Being active could help you extend your life by three years. Although current government guidelines suggest we should exercise for 30 minutes five times a week, new research argues 15 minutes a day is a more realistic and achievable target.
Why fitness matters
“Even a little bit of exercise every day could help you reduce your risk of health problems such as diabetes, heart disease, dementia and cancer,” says Yours fitness expert Julie Robinson. “Being fit isn’t about running marathons, it’s more about being able to do all the things you enjoy doing such as gardening, dancing or playing with the grandchildren. Moving more has a big impact on your mental wellbeing too, it lifts your mood and improves your self-esteem. And of course, it helps you look and feel better too.”
Get fit fast
The phrase ‘every little helps’ really does ring true. Starting with five or ten minutes then building up gradually to 15 minutes over time will make a big difference to your health. And you don’t have to do 15 minutes in one chunk either. “It doesn’t matter how you split up the time as long as you achieve it in the end,” says Julie. “What’s most important is not to sit down for long periods inbetween as it can undo all your hard work.”
We lose muscle strength at a rate of one to two per cent per year after 50 so it’s vital to include resistance exercises when you work out. “This involves using weights or bands to push and pull against,” says Julie. “Not only does it help tone you and make you stronger, it could also reduce inflammation in your body to reduce your risk of heart disease, stroke, dementia and some cancers.”
Stay on track
“It’s a great idea to keep track of your exercise routine,” says Julie. “Not only will this show you just how much you’re improving, it will also motivate you to keep active every day. Set yourself small, achievable goals and reward yourself when you achieve them.” Keep track of the benefits, too, by writing down any improvements you see in your energy levels, sleep or health over time.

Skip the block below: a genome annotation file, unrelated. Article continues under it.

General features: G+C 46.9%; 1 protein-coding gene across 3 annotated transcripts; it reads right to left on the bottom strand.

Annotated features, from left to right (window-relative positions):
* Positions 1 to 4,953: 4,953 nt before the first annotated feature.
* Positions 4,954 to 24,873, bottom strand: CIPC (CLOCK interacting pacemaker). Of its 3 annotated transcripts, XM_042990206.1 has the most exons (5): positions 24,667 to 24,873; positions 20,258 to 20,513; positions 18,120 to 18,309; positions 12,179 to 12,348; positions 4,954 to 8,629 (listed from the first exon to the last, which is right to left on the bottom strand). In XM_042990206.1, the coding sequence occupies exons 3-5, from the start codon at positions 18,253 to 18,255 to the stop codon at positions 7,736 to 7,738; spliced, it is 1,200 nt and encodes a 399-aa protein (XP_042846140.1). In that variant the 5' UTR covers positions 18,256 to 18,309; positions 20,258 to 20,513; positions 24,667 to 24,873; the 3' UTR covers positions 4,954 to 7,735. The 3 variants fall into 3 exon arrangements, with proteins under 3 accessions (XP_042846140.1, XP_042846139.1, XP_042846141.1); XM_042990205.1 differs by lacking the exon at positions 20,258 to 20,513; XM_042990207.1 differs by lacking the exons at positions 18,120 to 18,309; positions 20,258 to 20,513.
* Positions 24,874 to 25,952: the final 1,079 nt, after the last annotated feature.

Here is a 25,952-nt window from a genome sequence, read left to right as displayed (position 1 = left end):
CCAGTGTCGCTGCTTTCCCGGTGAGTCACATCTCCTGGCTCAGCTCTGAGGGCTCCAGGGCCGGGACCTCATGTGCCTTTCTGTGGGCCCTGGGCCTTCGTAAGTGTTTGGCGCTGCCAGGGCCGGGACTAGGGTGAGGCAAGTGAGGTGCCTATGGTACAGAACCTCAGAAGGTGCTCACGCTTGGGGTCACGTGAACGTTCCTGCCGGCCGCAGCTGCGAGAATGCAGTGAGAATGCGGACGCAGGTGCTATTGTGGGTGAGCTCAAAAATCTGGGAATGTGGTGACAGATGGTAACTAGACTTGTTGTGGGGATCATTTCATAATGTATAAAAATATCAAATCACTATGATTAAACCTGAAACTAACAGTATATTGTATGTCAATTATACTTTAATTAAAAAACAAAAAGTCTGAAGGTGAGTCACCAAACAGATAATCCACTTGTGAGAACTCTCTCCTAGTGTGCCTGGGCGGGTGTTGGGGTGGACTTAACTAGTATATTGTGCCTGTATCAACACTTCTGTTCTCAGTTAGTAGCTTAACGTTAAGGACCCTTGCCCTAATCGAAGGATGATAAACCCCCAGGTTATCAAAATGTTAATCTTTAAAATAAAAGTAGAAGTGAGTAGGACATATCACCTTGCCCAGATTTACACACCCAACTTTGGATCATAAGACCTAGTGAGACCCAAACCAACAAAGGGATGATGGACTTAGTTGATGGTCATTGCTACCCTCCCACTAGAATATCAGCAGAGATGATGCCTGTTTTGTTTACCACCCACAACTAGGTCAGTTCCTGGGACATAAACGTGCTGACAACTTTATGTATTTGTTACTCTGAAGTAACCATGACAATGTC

Start small and set yourself a challenge of exercising for two minutes every hour throughout the day. You’ll soon clock up your 15 minutes of activity and be well on your way to stronger bones, a healthier heart, more energy and a better night’s sleep.
Even if you’re already fit and healthy these two-minute challenges are a great way to combat long periods of sitting that have been linked to health problems in the long term.
Take the stairs
It’s one of the best things you can do for your health, strengthening your leg muscles and working your heart and lungs. Climb up and down your stairs as many times as you can in two minutes. If you find it too easy then try doing it carrying some loaded shopping bags.
Dance like nobody’s watching
Put on some of your favourite songs and dance your way around your sitting room for two minutes until your heart is pumping and there’s a smile on your face. It should be fun as well as good for you!
Burn calories and help your heart by doing some ‘ropeless’ skipping – imagine holding a skipping rope then rotate the ‘rope’ forward as if you’re skipping and then add in the footwork. You can simply walk on the spot or hop from one foot to the other.
Sit down, stand up
Strengthen your leg muscles and improve your balance with some chair squats. Stand with your feet shoulder-width apart then push your hips back as if you’re sitting into an imaginary chair. Lower yourself down so your thighs are as parallel to the floor as possible, with your knees over your ankles. Press into your heels to slowly bring yourself back to standing. Repeat for two minutes.
Strengthen your arms and shoulders by holding a bottle of water or a tin of soup in each hand with your arms by your sides. Raise your arms up and out to the side until they are at shoulder height, then slowly lower them back down again. See how many times you can do it in two minutes.
Improve your balance by standing on one leg. Hold on to something at first then gradually increase the time you hold without support. Try to build up to one minute on each leg.